On the Wednesday prior to his death Rory came home with the basketball cut and was sick to his stomach early the next morning.  Complaining of severe leg pain, he eventually fell asleep with his mother Orlaith by his side, and awoke hours later with fever and more pain.

A fever of 104 that burned regardless of over the counter medicine continued throughout Thursday.  Rory’s pediatrician Dr. Susan Levitsky eventually sent him to the ER at NYU Langone that evening with a diagnosis of gastric flu, though his skin was discoloring and the pain in his leg was worsening – telltale signs of a possible sepsis infection.

“At the emergency room they concurred with the diagnosis of gastric flu, ignoring any other symptoms present,” Staunton testified. “Twelve minutes before Rory left the hospital his vital signs were taken. His condition had deteriorated. It appears that no one took the time to review all available information.

“They discharged him noting ‘patient improved,’ despite that fact that his vital signs were totally irregular and had deteriorated since his arrival there. The hospital staff concluded he had a sick stomach and was suffering from dehydration.”

Rory’s parents brought him home to Sunnyside, Queens, and his condition continued to deteriorate. The next day, Friday, the pediatrician told the Stauntons not to worry about the fever and his other ailments which by this point also included severe dizziness.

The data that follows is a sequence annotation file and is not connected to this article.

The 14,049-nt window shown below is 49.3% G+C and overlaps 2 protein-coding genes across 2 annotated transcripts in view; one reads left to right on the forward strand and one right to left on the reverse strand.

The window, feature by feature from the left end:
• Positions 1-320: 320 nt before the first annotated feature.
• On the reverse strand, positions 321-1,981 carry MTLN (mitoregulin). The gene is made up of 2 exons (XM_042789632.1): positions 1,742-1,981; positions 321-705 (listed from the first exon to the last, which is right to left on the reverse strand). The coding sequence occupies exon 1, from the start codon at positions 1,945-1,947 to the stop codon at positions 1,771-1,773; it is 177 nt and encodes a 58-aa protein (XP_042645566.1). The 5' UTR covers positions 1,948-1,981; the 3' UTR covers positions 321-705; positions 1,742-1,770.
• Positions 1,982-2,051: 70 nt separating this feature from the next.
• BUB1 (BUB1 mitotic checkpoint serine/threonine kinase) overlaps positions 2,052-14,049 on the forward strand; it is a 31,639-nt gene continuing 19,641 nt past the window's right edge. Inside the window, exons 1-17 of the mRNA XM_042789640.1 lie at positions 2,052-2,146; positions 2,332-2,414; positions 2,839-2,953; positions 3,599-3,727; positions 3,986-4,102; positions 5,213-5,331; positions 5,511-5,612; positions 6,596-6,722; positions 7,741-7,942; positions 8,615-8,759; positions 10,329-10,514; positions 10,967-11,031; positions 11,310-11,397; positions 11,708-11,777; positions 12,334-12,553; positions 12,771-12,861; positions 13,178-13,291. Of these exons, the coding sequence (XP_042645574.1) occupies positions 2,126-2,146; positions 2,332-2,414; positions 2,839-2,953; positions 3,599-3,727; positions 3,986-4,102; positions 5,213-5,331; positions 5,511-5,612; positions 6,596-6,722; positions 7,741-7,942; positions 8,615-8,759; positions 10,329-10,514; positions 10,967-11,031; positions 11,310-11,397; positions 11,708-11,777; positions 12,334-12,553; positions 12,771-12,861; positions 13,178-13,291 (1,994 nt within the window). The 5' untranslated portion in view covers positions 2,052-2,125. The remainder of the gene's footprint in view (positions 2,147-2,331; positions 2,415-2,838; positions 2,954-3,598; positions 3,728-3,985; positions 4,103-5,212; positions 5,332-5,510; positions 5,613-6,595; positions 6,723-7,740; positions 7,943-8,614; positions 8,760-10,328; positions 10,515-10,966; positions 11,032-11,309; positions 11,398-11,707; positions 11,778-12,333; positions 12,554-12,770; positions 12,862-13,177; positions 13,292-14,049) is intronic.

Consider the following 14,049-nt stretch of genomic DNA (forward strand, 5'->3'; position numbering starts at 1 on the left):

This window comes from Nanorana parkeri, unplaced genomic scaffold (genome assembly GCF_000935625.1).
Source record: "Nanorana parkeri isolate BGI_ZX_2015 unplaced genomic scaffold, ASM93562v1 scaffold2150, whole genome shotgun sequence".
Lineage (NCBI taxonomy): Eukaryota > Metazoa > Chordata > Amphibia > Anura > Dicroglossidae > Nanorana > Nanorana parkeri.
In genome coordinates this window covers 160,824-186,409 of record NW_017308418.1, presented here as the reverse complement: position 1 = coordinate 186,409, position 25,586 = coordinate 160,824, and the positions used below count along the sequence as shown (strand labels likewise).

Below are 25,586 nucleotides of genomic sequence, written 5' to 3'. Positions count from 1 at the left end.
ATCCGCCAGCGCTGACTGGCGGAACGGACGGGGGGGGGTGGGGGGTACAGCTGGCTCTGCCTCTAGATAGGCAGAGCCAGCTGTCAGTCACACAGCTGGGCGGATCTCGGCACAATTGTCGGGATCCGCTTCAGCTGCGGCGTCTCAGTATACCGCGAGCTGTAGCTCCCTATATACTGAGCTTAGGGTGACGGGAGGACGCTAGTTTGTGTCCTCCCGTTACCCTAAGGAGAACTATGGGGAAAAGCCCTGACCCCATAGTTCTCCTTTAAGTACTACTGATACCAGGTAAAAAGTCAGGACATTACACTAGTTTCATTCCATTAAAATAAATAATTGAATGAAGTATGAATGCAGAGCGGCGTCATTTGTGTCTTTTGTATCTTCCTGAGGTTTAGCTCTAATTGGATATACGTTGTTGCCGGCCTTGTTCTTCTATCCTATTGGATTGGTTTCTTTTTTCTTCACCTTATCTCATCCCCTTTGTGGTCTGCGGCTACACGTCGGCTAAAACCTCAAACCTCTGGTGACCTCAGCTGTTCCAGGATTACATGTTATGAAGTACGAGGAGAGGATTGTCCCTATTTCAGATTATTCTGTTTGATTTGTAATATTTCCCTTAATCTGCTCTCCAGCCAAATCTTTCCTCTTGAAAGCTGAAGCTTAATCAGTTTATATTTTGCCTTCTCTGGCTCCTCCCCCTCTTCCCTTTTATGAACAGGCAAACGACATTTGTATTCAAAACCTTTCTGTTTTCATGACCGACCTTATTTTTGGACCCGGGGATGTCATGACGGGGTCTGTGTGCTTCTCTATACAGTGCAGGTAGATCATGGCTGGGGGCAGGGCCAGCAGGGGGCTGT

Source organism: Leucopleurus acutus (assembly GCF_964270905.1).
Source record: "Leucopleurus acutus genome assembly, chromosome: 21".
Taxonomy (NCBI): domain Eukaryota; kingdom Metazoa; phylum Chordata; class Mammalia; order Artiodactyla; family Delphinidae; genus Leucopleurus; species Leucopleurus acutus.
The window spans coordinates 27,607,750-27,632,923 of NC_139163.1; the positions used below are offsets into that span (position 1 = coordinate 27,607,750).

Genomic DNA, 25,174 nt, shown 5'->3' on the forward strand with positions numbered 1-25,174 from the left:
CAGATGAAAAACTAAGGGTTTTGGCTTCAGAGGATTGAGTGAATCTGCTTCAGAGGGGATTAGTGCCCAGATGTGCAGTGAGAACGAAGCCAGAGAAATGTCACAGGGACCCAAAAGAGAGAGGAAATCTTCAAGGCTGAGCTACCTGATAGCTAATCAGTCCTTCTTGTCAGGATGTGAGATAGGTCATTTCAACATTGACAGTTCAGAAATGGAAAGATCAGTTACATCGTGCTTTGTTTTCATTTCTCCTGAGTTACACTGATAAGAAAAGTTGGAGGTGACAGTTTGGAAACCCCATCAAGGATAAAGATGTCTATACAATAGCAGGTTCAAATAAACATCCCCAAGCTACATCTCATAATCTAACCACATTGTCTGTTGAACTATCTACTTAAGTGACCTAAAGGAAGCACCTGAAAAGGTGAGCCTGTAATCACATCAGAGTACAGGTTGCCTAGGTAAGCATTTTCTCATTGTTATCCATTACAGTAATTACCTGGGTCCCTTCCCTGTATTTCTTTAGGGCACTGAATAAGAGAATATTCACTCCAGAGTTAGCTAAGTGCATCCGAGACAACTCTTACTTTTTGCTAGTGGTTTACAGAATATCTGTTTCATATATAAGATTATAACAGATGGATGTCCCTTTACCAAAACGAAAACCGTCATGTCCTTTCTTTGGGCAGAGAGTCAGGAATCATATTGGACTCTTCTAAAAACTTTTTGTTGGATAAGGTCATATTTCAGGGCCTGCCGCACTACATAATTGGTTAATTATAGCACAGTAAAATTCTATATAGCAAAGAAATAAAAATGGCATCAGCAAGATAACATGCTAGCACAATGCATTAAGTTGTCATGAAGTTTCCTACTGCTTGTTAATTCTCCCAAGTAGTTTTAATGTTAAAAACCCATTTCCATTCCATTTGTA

However, his health rapidly deteriorating, Rory's petrified parents raced him back to NYU Langone that evening where ER frantically went to work to treat him – “all hell broke loose,” as Staunton told the Senate.

But by then it was too late, as the 12-year-old was in the throes of sepsis that was racing through his organs. Less than 48 hours later, Rory Staunton died in the ICU, leaving behind his heartbroken parents, a 10-year-old sister, Kathleen, and shocked family members and friends throughout Ireland and the U.S.

Rory’s parents had no idea what sepsis was, and therefore never thought to look for possible symptoms.  The fact that blood tests showing clear signs of the infection went ignored by his pediatrician and staff at NYU Langone galls the family even more because sepsis is treatable if it is caught at its onset.

“Rory’s mom stripped him down and checked to see if they had missed a bug bite.  She also checked him for signs of meningitis,” Staunton testified. “But we never heard of sepsis.”
Now, the Stauntons are committed to carrying forth Rory’s memory by helping to ensure that no family ever feels the pain of losing a loved one to undiagnosed sepsis. In May of this year New York Governor Andrew Cuomo signed into law “Rory’s Regulations” which require all hospitals in New York State to adopt protocols to identify and treat sepsis.

“Rory’s Regulations will help New York set a gold-standard for patient care.  Governor Cuomo believes that 5,000 to 8,000 lives a year in the State of New York will be saved as a result of Rory’s Regulations,” Staunton told Senate members.

“If this strategy was applied to all Americans, it could save more than 150,000 lives a year, more than 400 people a day.

“Sepsis is a medical emergency. Sepsis needs to be suspected. Once it is suspected and treated we can save lives and save the U.S. economy billions.

“We are calling on Congress to institute a federal nationwide program of education on early detection of sepsis with similar standards in all 50 states. We are also calling on Congress to create a comprehensive educational resource so that doctors, nurses and, yes, parents and patients can include sepsis as a possible diagnosis when a patient shows up in an emergency room with similar symptoms to Rory. Sepsis is not a deadly disease when caught in time.”

To read Ciaran Staunton’s full testimony to the Senate click here.

Here’s the video of the full Senate hearing on “U.S. Efforts to Reduce Healthcare-Associated Infections”